BLOG POSTS

MEDIA

More

Upcoming Events

Festival Herencia Hispana

View Full Event Description

Come on out and celebrate the true Latino Heritage- HERENCIA LATINA- in Nueva Orleans! Great Latino festival at Easton Park. The New Orleans Recreation Development Commission (NORDC) is celebrating Latino Heritage in New Orleans. Come enjoy delicious food, fun, games, live local latin music and more! Free and open to the public.

This event is sponsored by NORDC and Puentes/LatiNOLA.

Featuring the music of:

  • Los Poboycitos
  • Merengue4-Four
  • Casa Samba
  • Julio y Cesar
  • Danzas Folkloricas Internacionales
  • Bailes Garifuna de Honduras
  • Pianistas
  • BlackoutBeatz Rodriguez
  • NOHA New Orleans Hispano America Dance Group

For more information, please visit the event’s Facebook page or call 504.821.7228

Congreso internacional de literatura y cultura centroamericanas (CILCA XXIII)

View Full Event Description

Tulane University, Loyola University New Orleans, y Purdue University Calumet tienen el gusto de invitar al CONGRESO DE LITERATURA y CULTURA CENTROAMERICANAS (CILCA XXIII) que se llevará a cabo en la ciudad de New Orleans, Louisiana, del 11 al 13 de marzo del 2015 en el campus de Tulane University y Loyola University New Orleans.

Desde el primer congreso realizado en Nicaragua 1993, CILCA se ha caracterizado por ser un espacio de intercambio intelectual y de amistad para académicas/os, escritoras/es y lectoras/es. El congreso se ha efectuado en todos los países centroamericanos y por primera vez en su historia, CILCA se realizará en los Estados Unidos. La ciudad escogida es Nueva Orleáns, puerta de entrada hacia el Caribe y los países de América Central. El intercambio cultural entre Nueva Orleáns y América Central ha sido intenso por muchísimos años, y la ciudad alberga una de las comunidades de origen hondureño más grandes de los Estados Unidos. Tulane University tiene estrechos lazos con la región a través del Stone Center for Latin American Studies, the Latin American Library, y the Middle American Research Institute. Loyola University New Orleans se ha distinguido por el trabajo con las comunidades hispanas que realizan varias de sus unidades académicas, incluyendo the Law School y el Center for Latin American and Caribbean Studies.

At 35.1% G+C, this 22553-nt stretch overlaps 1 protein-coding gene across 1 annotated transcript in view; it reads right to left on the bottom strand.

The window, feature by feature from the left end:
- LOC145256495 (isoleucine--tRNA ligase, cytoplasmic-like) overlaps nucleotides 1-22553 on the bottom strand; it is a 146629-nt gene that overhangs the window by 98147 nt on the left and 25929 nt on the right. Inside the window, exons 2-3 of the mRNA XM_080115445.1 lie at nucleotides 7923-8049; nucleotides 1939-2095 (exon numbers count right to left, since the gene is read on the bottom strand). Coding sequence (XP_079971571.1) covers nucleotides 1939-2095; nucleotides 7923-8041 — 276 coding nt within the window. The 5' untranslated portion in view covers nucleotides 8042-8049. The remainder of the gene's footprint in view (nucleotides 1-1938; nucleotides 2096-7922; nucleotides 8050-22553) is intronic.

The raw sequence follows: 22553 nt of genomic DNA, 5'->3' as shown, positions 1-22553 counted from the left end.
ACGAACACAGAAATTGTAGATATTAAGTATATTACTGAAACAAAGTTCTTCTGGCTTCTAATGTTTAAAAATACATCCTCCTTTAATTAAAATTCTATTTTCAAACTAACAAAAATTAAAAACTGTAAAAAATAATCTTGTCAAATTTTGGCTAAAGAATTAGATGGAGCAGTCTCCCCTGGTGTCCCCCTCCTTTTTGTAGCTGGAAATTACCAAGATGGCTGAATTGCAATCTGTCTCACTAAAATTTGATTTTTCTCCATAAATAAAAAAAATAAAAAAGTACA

La organización de CILCA XXIII la realizan la Dra. Maureen Shea y el Dr. Uriel Quesada, expertos en literatura y cultura centroamericanas, con el apoyo del Dr. Jorge Román Lagunas, creador y promotor de CILCA.

La convocatoria será publicada en agosto 2014.

Tulane University, Loyola University New Orleans, and Purdue University Calumet invite you to the Congress on Literature and Culture of Central America (CILCA XXIII) which will take place in New Orleans, Louisiana March 11-13 2015 on the campuses of Tulane and Loyola New Orleans.

From the first conference, held in Nicaragua in 1993, CILCA has been a space for intellectual exchange and friendship for academics and writers. The conference has been held in all of the Central American countries and for the first time in its history will be held in the United States. New Orleans, the gateway to the Caribbean and Central America, has been chosen as the location. New Orleans and Central America have a longstanding cultural exchange and New Orleans has one of the largest Honduran communities in the United States. Tulane has long connections with the region through the Stone Center for Latin American Studies, the Latin American Library, and the Middle American Research Institute. Loyola New Orleans works closely with hispanic communities particularly through the Law school and the Center for Latin American and Caribbean Studies.

CILCA XXIII is organized by Drs. Maureen Shea and Uriel Quesada, experts on the literature and culture of Central America, with the support of Dr. Jorge Román Lagunas, creator of CILCA.

Call for papers coming in August 2014.